Steven Zarit, professor and head of human development and family studies at Pennsylvania State University, conducted eight daily telephone interviews on consecutive days with 173 family caregivers of individuals with dementia who use an ADS -- a service that is designed to provide social and some health services to adults who need supervised care outside the home during the day.
On some of the interview days, the individuals with dementia attended an ADS program. On other days they were with the caregiver most or all of the time.
In the daily interviews, the researchers asked the caregivers about the stressors and positive events they had been exposed to, as well as their mood and health symptoms during the day.
The research team then used multi-level statistical models to analyze the results of the telephone interviews.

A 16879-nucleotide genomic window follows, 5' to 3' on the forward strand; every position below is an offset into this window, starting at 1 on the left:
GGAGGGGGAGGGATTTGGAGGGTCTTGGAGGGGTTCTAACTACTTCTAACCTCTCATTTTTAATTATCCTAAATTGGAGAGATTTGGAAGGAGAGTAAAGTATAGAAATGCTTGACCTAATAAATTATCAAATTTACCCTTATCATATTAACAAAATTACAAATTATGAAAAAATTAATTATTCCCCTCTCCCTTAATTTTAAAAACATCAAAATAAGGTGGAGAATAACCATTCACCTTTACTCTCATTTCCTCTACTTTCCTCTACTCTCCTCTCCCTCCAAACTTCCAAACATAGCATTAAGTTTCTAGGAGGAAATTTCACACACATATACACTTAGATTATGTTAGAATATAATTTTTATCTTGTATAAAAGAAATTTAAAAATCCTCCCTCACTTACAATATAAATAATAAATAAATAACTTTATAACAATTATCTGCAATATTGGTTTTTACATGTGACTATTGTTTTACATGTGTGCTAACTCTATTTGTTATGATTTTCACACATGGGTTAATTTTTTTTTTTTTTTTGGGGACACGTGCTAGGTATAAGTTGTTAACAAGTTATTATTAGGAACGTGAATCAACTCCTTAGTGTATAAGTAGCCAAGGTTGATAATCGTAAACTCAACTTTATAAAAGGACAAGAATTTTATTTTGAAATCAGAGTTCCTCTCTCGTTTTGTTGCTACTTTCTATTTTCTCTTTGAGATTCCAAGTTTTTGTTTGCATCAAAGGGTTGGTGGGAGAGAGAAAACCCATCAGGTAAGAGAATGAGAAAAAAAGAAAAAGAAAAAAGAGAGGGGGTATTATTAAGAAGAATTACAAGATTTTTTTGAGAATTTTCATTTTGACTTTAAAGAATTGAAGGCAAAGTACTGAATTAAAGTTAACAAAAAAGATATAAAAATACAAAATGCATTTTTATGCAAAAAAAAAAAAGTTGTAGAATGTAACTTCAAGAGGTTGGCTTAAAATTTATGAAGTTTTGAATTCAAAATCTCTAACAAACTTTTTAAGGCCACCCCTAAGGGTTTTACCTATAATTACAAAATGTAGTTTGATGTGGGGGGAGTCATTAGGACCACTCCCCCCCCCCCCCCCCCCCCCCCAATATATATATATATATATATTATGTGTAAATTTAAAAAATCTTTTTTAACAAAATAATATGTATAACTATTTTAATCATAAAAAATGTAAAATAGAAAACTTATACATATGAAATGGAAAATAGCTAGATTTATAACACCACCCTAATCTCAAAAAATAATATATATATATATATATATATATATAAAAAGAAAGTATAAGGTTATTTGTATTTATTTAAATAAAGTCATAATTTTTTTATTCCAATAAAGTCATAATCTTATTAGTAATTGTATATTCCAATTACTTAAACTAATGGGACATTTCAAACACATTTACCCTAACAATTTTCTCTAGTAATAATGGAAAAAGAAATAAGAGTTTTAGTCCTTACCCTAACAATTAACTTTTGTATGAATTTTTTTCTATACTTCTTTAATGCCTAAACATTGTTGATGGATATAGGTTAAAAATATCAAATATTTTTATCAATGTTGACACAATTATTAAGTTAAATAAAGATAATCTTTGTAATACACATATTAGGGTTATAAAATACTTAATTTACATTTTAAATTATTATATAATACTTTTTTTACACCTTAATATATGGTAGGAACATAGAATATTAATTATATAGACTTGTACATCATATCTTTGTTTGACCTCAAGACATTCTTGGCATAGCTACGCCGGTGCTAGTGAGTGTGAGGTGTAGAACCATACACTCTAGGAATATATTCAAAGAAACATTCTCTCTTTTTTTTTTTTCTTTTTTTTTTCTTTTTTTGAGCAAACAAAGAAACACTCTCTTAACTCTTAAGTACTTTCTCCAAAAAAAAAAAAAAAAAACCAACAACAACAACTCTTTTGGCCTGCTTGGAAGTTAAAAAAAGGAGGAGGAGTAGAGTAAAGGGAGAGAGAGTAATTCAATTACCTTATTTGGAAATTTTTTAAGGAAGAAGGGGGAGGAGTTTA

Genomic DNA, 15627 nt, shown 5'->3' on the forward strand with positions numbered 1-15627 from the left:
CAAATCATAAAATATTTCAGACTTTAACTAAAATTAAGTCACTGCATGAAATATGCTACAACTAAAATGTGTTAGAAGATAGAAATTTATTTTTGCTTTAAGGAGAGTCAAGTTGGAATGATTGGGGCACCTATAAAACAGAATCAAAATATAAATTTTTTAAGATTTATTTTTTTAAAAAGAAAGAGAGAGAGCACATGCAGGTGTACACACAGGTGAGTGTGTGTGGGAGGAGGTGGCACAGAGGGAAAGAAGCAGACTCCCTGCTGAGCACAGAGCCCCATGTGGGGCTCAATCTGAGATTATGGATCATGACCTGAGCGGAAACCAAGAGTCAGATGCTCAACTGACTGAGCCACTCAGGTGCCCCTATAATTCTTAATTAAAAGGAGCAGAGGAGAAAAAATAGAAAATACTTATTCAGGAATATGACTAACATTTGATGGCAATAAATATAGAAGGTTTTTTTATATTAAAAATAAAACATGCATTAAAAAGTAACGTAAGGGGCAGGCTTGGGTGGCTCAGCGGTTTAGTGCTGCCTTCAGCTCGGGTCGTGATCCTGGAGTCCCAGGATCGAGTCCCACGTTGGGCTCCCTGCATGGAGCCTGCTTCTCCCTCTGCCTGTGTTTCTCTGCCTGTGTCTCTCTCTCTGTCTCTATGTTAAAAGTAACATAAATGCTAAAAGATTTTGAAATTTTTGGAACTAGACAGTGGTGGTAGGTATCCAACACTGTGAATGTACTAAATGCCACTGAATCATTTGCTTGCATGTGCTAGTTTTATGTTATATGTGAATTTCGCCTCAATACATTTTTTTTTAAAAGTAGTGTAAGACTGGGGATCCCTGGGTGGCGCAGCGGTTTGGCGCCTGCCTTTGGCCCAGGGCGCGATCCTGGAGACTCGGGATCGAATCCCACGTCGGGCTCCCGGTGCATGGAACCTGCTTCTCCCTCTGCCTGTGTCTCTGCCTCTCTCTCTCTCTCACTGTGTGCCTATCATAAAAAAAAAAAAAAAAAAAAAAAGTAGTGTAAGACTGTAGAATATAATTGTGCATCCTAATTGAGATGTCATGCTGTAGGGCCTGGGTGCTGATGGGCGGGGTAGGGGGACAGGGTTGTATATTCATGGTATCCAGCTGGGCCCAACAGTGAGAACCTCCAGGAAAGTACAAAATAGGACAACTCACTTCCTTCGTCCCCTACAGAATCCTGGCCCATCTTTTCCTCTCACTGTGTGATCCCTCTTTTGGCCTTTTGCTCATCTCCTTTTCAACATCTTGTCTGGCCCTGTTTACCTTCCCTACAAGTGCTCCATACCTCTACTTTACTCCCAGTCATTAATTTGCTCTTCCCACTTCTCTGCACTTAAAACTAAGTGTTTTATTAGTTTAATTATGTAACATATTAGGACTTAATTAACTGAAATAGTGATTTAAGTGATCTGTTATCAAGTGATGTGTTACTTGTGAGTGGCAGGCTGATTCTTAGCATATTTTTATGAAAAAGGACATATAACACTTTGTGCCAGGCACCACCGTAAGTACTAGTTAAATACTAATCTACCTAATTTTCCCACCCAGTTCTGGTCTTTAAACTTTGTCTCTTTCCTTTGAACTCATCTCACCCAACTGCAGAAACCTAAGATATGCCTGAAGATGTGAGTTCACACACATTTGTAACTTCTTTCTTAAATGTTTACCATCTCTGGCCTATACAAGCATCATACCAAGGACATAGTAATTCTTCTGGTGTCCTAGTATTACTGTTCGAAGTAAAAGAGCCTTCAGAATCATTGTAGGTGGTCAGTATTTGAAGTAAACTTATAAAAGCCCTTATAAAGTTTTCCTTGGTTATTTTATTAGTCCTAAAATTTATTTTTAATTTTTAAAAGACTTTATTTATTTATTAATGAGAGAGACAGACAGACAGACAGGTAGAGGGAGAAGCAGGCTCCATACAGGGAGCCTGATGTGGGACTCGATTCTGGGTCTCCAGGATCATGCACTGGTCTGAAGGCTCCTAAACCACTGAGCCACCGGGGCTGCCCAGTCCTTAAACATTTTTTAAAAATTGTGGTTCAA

The study, published in The Gerontologist, found caregivers had lower exposure to care-related stressors and more positive experiences on days when their family members with dementia used ADS. On these days, caregivers also were exposed to more non-care stressors. Yet the overall effect of the use of adult day services on caregivers was lowered anger and reduced impact of non-care stressors on depressive symptoms, the study said.